Tuesday, 19 June 2018

Brexit: and the "NHS dividend"

We are all aware of promises made before the referendum two years ago:
Futures Forum: Brexit: and 'Can we have our £350m for the NHS, please?'
Futures Forum: Brexit: and post truth politics: no extra money for the NHS
Futures Forum: Brexit: and "a bonus for the NHS"
Futures Forum: Brexit: and the future of healthcare
Futures Forum: Brexit: and £350million for Devon's hospitals 

This has been one of the hottest Brexit topics...

The Foreign Secretary was asking for the 'dividend' back in January:

“We've been conned a lot over the past few years, but Boris Johnson trying to set himself up as the great defender of the NHS? Surely no one - but no one - is going to swallow that,” tweeted former Telegraph diarist Tim Walker. “BREAKING: Boris Johnson is urging the government to pump an additional £100m into his chances of becoming prime minister,” added playwright Dan Rebellato.

Why Boris Johnson’s ‘£100m-a-week Brexit NHS dividend’ is a cynical sham | Latest Brexit news and top stories - The New European
Liam Fox backs Boris Johnson's call to use Brexit dividend to increase NHS funding - Telegraph

But the Chancellor was having none of it: 

Economic confidence is suffering due to the UK’s impending withdrawal from the EU, Philip Hammond has said, as he pointedly knocked down demands from Boris Johnson for a “Brexit dividend” for the NHS.

Hammond dismisses Johnson's talk of post-Brexit NHS dividend | Politics | The Guardian

Others were equally sceptical: 

Will there be a Brexit dividend for Britain’s National Health Service? Judging by a report from the think-tank UK in a Changing Europe, the answer is a categorical “no”.

Brexit and the ‘NHS dividend’ | Financial Times

It seems, though, that we are going to get it after all, as announced this weekend: 

The Prime Minister will boost NHS funding by around 3 per cent a year as part of a "multi-year" settlement to mark its 70th anniversary. She is expected to say that the rise will be funded in part by a "Brexit dividend" - one of the Leave campaign's central pledges during the EU referendum.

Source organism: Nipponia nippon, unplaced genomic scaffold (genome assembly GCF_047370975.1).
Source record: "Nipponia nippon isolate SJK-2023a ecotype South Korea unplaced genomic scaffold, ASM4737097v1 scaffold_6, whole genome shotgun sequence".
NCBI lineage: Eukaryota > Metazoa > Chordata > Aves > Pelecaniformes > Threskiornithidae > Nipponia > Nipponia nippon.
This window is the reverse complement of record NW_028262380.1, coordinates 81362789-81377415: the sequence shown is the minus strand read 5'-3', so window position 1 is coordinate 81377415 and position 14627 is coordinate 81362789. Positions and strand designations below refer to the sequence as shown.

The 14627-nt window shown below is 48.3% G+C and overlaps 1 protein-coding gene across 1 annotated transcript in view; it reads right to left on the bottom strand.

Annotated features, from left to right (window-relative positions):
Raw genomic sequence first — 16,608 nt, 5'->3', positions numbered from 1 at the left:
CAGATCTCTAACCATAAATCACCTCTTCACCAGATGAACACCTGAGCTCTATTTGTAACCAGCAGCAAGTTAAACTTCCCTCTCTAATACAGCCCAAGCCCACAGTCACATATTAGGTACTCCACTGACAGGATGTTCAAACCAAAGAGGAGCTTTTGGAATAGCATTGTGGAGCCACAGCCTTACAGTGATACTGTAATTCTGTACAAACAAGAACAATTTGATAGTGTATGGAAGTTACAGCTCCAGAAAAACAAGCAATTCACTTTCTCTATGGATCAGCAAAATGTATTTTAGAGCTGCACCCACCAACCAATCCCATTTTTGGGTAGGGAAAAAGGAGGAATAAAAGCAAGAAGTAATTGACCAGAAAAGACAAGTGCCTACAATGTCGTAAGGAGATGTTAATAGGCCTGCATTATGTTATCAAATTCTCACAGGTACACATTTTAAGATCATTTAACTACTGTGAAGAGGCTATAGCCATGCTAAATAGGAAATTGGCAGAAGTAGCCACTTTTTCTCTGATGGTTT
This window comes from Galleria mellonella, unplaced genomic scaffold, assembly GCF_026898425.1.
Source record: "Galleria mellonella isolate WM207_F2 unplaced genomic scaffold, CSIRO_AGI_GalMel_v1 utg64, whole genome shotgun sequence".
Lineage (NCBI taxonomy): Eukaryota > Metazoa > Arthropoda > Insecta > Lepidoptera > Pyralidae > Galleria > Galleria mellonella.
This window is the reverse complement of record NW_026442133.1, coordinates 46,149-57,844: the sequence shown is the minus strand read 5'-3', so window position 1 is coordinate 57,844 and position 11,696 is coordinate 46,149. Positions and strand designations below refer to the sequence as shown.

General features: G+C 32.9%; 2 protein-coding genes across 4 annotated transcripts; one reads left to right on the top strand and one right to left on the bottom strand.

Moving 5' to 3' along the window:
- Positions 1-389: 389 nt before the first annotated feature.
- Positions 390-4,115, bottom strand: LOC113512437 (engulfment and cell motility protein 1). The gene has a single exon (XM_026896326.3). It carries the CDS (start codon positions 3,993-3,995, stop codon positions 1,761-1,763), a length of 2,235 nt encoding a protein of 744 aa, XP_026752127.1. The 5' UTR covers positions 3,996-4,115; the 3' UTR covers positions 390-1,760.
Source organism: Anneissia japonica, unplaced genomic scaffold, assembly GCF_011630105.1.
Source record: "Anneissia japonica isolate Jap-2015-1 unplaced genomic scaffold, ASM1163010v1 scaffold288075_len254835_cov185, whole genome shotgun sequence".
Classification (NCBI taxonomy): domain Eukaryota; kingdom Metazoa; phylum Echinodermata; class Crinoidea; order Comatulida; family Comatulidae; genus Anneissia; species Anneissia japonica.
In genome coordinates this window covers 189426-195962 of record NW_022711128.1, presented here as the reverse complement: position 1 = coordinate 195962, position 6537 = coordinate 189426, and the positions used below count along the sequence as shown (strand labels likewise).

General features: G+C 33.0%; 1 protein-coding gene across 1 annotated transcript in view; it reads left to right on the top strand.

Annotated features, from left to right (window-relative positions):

Theresa May poised to give NHS £4bn-a-year boost funded by Brexit dividend, borrowing and income tax - Telegraph
Despite Brexit, Theresa May is doing the right thing by boosting NHS spending | The Independent

Not everyone is impressed, though - including the independent member of the County Council's health committee:
The so-called Brexit dividend… and other outrageous half-truths, mistruths, myths .... - Claire Wright 

Cllr Wright has been campaigning for some time for health provision in the county:
Motion to go before next month’s full council on protecting community hospital buildings - Claire Wright
Health scrutiny Conservative cllrs block vote down proposal to protect Devon community hospitals - Claire Wright
Health Scrutiny: Future of community hospitals, carers, local NHS deficit and GP appt delays .... - Claire Wright 

The MP for Totnes has also been concerned about the future of health services - and is also not impressed by the latest promises: 

May's claim of 'Brexit dividend' for NHS dismissed as 'tosh'

A Conservative MP says the term "treats the public as fools", as the PM's pledge of more money for the NHS comes under scrutiny.

Sunday 17 June 2018
By Alan McGuinness, political reporter

The prime minister said the NHS will receive an extra £20bn a year in real terms funding (once inflation is taken into account) by 2024, an average increase of 3.4% every year for the next five years.

But the government's decision to link part of the extra money to the infamous Vote Leave pledge to spend the money Britain sends to European Union on the NHS instead has provoked much comment. The totemic claim - widely questioned by experts during the 2016 referendum - that we send £350m a week to the EU formed an integral part of the Brexit campaign's clarion call to "take back control" from Brussels.

Analysis: Perfect storm over 'Brexit dividend'
Theresa May has little option but to deliver some form of Brexit dividend for the NHS, but in reality it is just political spin.

Mrs May told the BBC's Andrew Marr Show: "Some people may remember seeing a figure on the side of a bus a while back of £350m a week in cash. Well, I can tell you what I am announcing will mean that in 2023-24, there will be about £600m a week in cash, more in cash, going into the NHS."